FixedPrice

agile · agile adoption · productivity · project planning · estimation

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Many people belive that you can't do a fixed price contract in an agile project. Since the whole point of an agile process is that you cannot predict the future, this isn't an unreasonable supposition. However this doesn't mean you can't come up with a fixed price agile contract, what it really means is that you can't come up with a fixed scope contract.

Usually when people say fixed price, they mean fixing price, time, and scope. This requires detailed, stable, and accurate requirements. The whole point of agile development is that it works with more fuzzy requirements. To handle this with a fixed price contract you essentially come up with a plan that says "we have $x to spend and we need a release on 1 Dec. We'll collaborate together to come up with the best set of features to go live with on that date."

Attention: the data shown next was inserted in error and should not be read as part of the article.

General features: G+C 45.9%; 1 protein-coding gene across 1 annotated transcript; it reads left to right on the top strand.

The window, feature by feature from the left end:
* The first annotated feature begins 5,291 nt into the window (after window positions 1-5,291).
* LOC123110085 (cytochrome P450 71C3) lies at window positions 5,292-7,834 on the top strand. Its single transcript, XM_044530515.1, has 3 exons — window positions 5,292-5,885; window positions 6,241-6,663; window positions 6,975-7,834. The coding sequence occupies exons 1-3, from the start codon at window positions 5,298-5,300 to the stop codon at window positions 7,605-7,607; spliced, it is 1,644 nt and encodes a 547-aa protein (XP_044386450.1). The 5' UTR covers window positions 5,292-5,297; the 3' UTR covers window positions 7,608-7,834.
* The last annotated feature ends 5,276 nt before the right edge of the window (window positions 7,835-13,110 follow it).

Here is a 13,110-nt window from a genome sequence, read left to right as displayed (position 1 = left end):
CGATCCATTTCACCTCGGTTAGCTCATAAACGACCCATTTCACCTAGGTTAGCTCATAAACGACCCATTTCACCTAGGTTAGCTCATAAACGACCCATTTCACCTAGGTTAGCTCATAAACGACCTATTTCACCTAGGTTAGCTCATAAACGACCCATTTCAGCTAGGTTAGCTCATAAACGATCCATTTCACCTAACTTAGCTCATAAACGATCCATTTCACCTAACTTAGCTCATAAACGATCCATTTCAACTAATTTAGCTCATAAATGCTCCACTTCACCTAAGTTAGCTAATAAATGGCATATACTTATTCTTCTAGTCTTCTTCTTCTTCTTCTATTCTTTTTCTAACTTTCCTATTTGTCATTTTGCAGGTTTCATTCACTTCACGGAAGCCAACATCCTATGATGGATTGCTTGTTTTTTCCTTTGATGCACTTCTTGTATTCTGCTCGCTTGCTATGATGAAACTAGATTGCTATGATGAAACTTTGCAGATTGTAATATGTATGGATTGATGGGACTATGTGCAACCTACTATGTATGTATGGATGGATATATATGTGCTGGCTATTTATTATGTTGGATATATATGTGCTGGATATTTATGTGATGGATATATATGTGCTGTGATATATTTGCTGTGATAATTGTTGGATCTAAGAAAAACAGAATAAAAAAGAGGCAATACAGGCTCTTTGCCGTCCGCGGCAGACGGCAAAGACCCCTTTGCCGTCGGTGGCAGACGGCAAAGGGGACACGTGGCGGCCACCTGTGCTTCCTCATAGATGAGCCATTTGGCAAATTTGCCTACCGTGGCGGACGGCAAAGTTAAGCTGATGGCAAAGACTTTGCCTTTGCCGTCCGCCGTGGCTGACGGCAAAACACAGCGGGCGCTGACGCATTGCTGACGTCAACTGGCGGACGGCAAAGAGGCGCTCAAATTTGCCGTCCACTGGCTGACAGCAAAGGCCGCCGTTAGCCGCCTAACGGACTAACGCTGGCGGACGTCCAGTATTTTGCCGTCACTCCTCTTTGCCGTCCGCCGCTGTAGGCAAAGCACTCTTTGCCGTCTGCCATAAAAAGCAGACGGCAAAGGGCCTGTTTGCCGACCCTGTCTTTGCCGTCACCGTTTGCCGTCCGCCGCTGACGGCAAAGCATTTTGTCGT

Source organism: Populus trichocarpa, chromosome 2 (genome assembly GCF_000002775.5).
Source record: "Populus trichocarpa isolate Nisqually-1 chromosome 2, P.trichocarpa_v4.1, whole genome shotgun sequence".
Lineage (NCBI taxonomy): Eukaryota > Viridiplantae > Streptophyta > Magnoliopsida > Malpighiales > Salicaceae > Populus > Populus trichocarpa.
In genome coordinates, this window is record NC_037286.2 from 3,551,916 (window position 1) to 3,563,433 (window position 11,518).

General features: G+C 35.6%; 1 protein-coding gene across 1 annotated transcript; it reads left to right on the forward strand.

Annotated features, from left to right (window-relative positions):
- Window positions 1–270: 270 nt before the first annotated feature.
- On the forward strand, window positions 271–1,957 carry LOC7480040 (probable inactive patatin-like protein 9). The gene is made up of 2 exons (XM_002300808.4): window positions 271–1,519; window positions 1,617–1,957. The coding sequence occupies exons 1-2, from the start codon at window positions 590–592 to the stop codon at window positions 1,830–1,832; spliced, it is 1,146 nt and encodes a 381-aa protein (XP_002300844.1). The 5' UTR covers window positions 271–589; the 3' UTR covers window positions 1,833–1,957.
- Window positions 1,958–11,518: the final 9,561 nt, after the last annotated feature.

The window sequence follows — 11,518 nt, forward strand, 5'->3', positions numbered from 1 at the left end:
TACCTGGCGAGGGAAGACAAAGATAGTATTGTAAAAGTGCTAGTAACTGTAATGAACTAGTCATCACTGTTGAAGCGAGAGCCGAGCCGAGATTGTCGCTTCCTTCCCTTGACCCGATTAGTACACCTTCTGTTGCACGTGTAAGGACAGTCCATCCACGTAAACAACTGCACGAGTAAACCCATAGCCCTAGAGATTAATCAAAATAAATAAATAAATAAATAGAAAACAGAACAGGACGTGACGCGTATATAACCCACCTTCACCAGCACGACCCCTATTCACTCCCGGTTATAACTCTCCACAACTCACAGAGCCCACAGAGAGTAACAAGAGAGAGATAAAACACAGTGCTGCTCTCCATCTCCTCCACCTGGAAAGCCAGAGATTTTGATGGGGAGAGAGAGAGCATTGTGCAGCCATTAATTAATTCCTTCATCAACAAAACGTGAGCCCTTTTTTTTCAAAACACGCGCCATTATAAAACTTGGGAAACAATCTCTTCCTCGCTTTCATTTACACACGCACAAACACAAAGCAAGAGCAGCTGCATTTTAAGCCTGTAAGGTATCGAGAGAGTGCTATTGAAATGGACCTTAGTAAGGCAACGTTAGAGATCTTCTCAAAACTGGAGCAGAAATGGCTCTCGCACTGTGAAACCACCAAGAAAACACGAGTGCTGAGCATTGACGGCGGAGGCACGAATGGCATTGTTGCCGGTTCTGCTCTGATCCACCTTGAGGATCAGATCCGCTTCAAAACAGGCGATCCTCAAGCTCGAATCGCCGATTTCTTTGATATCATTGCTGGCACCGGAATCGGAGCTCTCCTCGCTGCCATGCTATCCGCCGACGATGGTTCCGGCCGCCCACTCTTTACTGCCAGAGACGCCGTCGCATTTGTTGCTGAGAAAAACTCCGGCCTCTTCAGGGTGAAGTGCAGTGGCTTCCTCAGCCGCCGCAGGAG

The initial plan for this kind of arrangement is not really any different to a predictive project. The essential difference is that we don't expect things to go according to plan. Instead we expect to deliver a better product that we can currently envision, because we'll learn more about the project as the project proceeds.

Or if we find things are much tougher, we'll find that out too. In which case we'll modify the plan. If the customer doesn't like the resulting plan they can cancel. While this isn't good, they'll usually cancel earlier than they would under a predictive project, becuase predictive plans tend to discourage change, and thus make it easier to not realize when things are going off course.

For more read: FixedScopeMirage and ScopeLimbering

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